Issue No. 895
United Confronts New Realities
CEO Scott Kirby Charts Its Post-Pandemic Course
Pushing Back: Inside the Issue
Polite. Complimentary. Respectful. Nobody would use these adjectives to describe Scott Kirby’s attitude toward low-cost airlines. The United Airlines chief showed up for the company’s fourth quarter earnings call with a baseball bat, swinging at rivals for sins ranging from underinvestment in technology to ignoring new post-Covid cost and supply conditions. Kirby’s thesis: The current state of U.S. aviation infrastructure and labor markets means that airlines can’t produce capacity at nearly the same cost as they could prior to Covid. Ultra-LCCs, specifically, are foolish to think they can maintain their pre-crisis business models of achieving cost efficiencies by growing at a double-digit clip. Pilot availability won’t allow it. FAA capacity won’t allow it. Aircraft production rates won’t allow it. Or so Kirby asserts.
One thing he won’t assert so openly — but which he’s clearly inferring — is that airfares will inevitably rise. Or put another way, flying will become increasingly expensive. That's only natural as demand, according to United, continues to grow significantly in the years ahead. But airlines will be unable to accommodate all of it; this was on vivid display in 2022, when United and the rest of the industry wanted to fly more but simply could not. Not enough pilots. Not enough planes. Not enough air traffic controllers. All of this makes clear why United is so bullish on large-gauge narrowbodies, providing more seats without the need for additional pilots, additional departures, or additional utilization. Kirby, for the record, has been bullish on large-gauge narrowbodies since his A321-loving days at US Airways. He’s now bullish on international routes as well, viewing United as well-positioned to prosper intercontinentally thanks to a more benign competitive landscape post-Covid. And hence Kirby's bullish bet on more 787s.
Ryanair, like United, is upgauging with larger Boeing 737 Max jets. Also like United, Ryanair has a chief executive that’s not best described as polite, complimentary, and respectful. In Michael O’Leary’s case, perhaps the words obnoxious and profane are more fitting. But there’s no disputing his brilliance, presiding over what’s arguably the world’s most successful airline ever, Southwest perhaps dissenting. Ryanair is once again expecting strong results this spring and summer, pointing to exceptionally strong bookings. (This is more than ten years old but eternally entertaining).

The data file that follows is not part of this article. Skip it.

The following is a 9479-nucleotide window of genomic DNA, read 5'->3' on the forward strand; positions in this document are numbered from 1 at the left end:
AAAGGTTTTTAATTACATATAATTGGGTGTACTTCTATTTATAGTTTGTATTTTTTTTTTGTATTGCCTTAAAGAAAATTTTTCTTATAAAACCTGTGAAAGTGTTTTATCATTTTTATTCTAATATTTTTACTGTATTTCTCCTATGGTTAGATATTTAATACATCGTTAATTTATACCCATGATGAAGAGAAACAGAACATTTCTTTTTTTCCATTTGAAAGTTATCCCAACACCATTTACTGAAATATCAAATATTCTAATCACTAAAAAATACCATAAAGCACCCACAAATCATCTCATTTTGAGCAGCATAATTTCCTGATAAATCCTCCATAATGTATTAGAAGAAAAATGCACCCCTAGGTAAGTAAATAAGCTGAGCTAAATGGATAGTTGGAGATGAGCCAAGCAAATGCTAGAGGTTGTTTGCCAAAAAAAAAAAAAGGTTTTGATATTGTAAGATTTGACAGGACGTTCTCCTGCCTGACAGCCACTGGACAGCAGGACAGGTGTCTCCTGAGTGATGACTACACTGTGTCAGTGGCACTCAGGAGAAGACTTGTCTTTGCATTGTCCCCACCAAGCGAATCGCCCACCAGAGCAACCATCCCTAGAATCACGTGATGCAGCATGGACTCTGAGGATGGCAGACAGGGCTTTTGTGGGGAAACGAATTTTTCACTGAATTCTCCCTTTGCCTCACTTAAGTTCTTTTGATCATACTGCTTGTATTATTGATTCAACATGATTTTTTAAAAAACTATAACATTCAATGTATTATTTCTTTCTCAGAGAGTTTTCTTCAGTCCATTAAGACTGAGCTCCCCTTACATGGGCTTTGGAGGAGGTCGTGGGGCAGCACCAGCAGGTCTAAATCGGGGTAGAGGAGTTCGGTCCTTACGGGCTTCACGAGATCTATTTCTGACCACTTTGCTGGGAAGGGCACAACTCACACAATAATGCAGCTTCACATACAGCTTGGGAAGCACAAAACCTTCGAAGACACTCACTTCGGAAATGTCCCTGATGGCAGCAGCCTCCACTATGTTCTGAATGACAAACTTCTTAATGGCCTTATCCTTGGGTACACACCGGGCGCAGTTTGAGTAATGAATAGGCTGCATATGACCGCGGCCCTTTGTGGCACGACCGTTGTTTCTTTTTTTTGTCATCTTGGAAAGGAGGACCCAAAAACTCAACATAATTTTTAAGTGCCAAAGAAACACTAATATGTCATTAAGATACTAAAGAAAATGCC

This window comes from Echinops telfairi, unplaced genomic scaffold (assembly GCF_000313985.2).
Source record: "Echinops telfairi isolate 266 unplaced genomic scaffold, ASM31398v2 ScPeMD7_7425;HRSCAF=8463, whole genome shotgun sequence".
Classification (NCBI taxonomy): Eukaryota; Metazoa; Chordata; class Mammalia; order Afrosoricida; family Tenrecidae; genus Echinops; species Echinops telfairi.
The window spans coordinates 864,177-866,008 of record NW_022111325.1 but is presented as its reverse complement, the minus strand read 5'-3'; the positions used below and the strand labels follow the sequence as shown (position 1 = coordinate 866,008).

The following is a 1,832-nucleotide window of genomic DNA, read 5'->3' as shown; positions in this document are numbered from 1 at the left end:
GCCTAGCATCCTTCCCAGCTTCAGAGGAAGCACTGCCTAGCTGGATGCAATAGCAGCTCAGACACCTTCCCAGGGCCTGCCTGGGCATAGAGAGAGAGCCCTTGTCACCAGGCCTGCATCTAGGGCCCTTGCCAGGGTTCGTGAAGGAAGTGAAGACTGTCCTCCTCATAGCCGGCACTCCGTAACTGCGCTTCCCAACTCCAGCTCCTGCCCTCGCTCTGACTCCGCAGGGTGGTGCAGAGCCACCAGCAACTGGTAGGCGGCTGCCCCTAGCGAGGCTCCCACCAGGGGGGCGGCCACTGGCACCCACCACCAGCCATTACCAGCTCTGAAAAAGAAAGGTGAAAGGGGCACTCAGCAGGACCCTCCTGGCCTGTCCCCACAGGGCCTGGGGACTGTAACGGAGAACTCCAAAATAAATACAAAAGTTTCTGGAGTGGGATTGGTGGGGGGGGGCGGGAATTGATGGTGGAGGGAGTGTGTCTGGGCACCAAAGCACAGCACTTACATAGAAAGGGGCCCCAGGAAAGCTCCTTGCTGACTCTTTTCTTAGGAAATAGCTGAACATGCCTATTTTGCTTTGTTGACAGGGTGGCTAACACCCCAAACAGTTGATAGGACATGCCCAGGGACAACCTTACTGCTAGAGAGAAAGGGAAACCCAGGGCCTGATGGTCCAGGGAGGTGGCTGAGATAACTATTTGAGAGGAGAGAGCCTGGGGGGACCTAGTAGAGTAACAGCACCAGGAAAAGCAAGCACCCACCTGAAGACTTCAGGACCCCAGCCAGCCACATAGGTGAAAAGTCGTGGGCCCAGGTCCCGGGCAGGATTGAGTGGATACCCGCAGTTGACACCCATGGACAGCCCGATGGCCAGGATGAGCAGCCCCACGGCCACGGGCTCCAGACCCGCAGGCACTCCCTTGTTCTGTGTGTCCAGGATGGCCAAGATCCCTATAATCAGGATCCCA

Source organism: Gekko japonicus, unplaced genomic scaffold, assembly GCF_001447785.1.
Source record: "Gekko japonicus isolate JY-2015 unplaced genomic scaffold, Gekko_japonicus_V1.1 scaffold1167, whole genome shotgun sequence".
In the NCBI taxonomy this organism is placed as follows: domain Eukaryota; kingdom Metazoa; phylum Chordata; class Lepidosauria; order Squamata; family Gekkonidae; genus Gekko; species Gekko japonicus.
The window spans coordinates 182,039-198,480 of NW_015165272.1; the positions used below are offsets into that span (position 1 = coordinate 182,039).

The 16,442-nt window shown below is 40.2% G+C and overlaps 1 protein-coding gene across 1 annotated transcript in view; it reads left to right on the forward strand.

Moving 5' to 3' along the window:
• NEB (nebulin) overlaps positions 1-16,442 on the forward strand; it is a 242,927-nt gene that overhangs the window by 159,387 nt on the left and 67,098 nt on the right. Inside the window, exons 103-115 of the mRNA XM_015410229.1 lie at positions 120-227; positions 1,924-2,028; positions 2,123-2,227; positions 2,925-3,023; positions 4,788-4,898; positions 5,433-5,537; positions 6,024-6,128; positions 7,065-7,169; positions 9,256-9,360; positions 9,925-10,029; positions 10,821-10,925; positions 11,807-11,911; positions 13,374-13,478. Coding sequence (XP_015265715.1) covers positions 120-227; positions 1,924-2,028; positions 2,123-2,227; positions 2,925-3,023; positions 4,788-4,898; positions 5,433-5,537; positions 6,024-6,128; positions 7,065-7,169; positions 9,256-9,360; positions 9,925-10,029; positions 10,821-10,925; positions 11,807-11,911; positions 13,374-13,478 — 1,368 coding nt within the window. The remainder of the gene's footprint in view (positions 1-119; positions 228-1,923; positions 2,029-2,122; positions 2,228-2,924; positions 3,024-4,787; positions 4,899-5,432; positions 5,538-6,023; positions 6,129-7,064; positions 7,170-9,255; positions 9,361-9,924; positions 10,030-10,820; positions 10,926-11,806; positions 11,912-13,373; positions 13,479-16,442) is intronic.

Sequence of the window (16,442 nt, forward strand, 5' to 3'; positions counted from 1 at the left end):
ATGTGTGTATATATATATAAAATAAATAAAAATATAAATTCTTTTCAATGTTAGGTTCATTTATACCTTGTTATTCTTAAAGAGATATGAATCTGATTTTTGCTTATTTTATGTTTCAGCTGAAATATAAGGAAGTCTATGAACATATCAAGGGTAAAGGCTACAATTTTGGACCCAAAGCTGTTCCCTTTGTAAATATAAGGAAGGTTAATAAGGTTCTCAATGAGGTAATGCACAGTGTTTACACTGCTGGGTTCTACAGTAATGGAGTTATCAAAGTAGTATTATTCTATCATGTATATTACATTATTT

Ryanair separately announced some new summer routes from the UK. So did EasyJet, Wizz Air, and Lufthansa’s Eurowings. Speaking of Lufthansa, it still covets Alitalia’s successor ITA, submitting an offer to acquire a stake — at first a minority stake but with options to take full control in the future. For Air France-KLM, Alitalia was long an airline it couldn’t live with but couldn’t live without; the Italian carrier provided rich traffic feed from northern Italian business centers but also a perpetual stream of red ink, 25 percent of which once flowed to Air France-KLM. The Lufthansa Group, surely with some uneasiness, is betting that ITA will provide more upside than bad. Lufthansa said, by the way, that after the U.S., Italy is its largest foreign market.
The earnings intensity amplifies this week, with a slew of carriers set to report. Southwest is the headliner, making its first appearance before investors since its monumental operational nightmare — an unprecedented nightmare that could cost it a billion dollars. Imagine what would stream from Michael O’Leary's mouth if Ryanair lost that kind of money.
Airline Weekly Lounge Podcast
Was that a hint of an Irish accent when United Airlines CEO Scott Kirby took down the U.S. industry for being unprepared for the post-Covid operating reality? Plus, the U.S-China air service recovery is in the hands of government officials. Listen to this week’s episode to find out. A full archive of the Lounge is here.